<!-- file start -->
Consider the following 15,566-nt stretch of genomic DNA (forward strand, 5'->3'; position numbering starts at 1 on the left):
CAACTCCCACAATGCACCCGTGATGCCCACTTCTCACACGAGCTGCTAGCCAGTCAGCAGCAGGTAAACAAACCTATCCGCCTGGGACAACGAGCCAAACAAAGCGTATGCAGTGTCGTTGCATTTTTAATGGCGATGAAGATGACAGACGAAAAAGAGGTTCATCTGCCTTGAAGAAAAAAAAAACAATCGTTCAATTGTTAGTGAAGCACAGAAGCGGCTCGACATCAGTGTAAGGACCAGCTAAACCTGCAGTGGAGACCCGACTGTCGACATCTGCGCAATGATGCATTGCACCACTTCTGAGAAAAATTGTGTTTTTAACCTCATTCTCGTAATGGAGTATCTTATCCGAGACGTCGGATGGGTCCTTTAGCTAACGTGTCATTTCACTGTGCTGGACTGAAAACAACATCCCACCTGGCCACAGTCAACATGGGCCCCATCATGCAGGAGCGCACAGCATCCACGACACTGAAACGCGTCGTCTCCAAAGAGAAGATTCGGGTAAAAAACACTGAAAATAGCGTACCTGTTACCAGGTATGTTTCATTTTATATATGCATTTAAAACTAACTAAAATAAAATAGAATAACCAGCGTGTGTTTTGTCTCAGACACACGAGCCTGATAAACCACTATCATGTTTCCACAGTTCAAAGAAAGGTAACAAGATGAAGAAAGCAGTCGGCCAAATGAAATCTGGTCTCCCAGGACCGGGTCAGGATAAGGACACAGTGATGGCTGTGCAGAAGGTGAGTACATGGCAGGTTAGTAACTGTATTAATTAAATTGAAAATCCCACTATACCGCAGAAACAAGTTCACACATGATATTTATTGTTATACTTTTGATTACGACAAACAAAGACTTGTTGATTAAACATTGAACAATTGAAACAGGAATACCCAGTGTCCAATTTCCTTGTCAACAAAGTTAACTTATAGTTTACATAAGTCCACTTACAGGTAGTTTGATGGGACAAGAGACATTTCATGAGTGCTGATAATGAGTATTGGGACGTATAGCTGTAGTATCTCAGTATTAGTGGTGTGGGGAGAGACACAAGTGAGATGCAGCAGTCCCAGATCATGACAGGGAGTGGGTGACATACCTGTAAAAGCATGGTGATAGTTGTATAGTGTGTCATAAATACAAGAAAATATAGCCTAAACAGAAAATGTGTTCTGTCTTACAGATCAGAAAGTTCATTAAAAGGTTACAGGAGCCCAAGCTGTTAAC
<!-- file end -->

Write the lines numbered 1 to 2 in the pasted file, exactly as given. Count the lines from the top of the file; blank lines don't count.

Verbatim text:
Consider the following 15,566-nt stretch of genomic DNA (forward strand, 5'->3'; position numbering starts at 1 on the left):
CAACTCCCACAATGCACCCGTGATGCCCACTTCTCACACGAGCTGCTAGCCAGTCAGCAGCAGGTAAACAAACCTATCCGCCTGGGACAACGAGCCAAACAAAGCGTATGCAGTGTCGTTGCATTTTTAATGGCGATGAAGATGACAGACGAAAAAGAGGTTCATCTGCCTTGAAGAAAAAAAAAACAATCGTTCAATTGTTAGTGAAGCACAGAAGCGGCTCGACATCAGTGTAAGGACCAGCTAAACCTGCAGTGGAGACCCGACTGTCGACATCTGCGCAATGATGCATTGCACCACTTCTGAGAAAAATTGTGTTTTTAACCTCATTCTCGTAATGGAGTATCTTATCCGAGACGTCGGATGGGTCCTTTAGCTAACGTGTCATTTCACTGTGCTGGACTGAAAACAACATCCCACCTGGCCACAGTCAACATGGGCCCCATCATGCAGGAGCGCACAGCATCCACGACACTGAAACGCGTCGTCTCCAAAGAGAAGATTCGGGTAAAAAACACTGAAAATAGCGTACCTGTTACCAGGTATGTTTCATTTTATATATGCATTTAAAACTAACTAAAATAAAATAGAATAACCAGCGTGTGTTTTGTCTCAGACACACGAGCCTGATAAACCACTATCATGTTTCCACAGTTCAAAGAAAGGTAACAAGATGAAGAAAGCAGTCGGCCAAATGAAATCTGGTCTCCCAGGACCGGGTCAGGATAAGGACACAGTGATGGCTGTGCAGAAGGTGAGTACATGGCAGGTTAGTAACTGTATTAATTAAATTGAAAATCCCACTATACCGCAGAAACAAGTTCACACATGATATTTATTGTTATACTTTTGATTACGACAAACAAAGACTTGTTGATTAAACATTGAACAATTGAAACAGGAATACCCAGTGTCCAATTTCCTTGTCAACAAAGTTAACTTATAGTTTACATAAGTCCACTTACAGGTAGTTTGATGGGACAAGAGACATTTCATGAGTGCTGATAATGAGTATTGGGACGTATAGCTGTAGTATCTCAGTATTAGTGGTGTGGGGAGAGACACAAGTGAGATGCAGCAGTCCCAGATCATGACAGGGAGTGGGTGACATACCTGTAAAAGCATGGTGATAGTTGTATAGTGTGTCATAAATACAAGAAAATATAGCCTAAACAGAAAATGTGTTCTGTCTTACAGATCAGAAAGTTCATTAAAAGGTTACAGGAGCCCAAGCTGTTAAC